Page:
- In the United States, income is the primary criteria for calculating child support.
- States use either gross or net income as their income base.
- The definition and determination of income varies state by state.
- For people who receive who are permanent employees and received the same amount in each paycheck, income determination is easy. They usually receive a benefit package subsidized by their employers.
- For those who rely on irregular pay like commissions or those who are self-employed, determining income is more difficult. Courts may resort to averaging income over time or imputing income based on what they should make based on their skills.
- For those self-employed or temporary individuals (like people who work at companies for a defined period of time), they usually receive a higher wage in lieu of benefits. They also receive a higher wage for no promise of permanent employment.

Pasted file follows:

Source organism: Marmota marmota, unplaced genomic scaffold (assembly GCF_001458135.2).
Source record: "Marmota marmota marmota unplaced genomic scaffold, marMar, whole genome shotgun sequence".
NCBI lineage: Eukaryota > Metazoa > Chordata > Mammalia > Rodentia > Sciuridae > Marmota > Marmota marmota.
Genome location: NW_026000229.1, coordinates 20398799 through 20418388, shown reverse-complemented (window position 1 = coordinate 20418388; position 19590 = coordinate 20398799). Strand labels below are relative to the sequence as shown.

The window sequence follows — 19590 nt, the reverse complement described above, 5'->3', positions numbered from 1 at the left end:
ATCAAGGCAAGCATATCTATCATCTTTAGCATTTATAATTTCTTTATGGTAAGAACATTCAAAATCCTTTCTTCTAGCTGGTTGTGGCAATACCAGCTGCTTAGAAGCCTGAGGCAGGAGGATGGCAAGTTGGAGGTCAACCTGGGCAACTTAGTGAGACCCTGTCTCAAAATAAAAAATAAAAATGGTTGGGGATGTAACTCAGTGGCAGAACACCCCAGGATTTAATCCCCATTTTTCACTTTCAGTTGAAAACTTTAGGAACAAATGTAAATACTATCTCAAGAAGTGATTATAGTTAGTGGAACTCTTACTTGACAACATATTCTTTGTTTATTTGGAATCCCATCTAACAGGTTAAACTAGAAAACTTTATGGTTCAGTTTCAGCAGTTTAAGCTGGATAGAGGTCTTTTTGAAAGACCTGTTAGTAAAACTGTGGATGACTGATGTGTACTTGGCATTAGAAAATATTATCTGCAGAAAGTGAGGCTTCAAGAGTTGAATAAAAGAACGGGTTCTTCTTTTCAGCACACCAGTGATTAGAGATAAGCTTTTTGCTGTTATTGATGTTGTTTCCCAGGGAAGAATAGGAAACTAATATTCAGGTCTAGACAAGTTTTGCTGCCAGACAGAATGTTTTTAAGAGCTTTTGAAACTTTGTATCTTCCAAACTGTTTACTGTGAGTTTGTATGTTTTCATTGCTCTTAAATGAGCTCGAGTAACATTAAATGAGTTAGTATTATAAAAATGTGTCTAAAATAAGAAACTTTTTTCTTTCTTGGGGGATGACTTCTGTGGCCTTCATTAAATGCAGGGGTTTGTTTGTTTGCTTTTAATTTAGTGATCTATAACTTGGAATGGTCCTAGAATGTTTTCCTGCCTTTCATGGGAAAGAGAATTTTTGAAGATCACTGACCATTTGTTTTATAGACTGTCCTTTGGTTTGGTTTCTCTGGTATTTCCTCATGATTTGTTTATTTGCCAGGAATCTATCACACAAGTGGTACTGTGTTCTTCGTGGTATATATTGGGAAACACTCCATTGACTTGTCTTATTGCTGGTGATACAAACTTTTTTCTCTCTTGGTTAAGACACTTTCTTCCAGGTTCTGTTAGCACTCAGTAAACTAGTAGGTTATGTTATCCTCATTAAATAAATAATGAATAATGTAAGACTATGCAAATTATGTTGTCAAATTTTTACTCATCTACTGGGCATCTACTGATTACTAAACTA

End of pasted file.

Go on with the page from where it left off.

- Example: Joe is an hourly employee of XYZ Company. He makes $44.00 an hour. He receives $20,000 in benefits which are not taxed. Rob is a contractor for XYZ Company with a six-month contract. He makes $60 an hour. Rob is paid a higher hourly rate because he has no benefits and he does not enjoy permanent employment. During a twelve month period, Rob will make $32,000 more than Joe
- Deductions allowed by self-employed people against income vary by state. However, it is uncommon that self-employed people can deduct the same deductions enjoyed by their employee counterparts.
- Child support based on income might work if there were significant safeguards to ensure obligators had an ability to pay. Most of the time, there are not.
- Child support should be based on the ability to pay.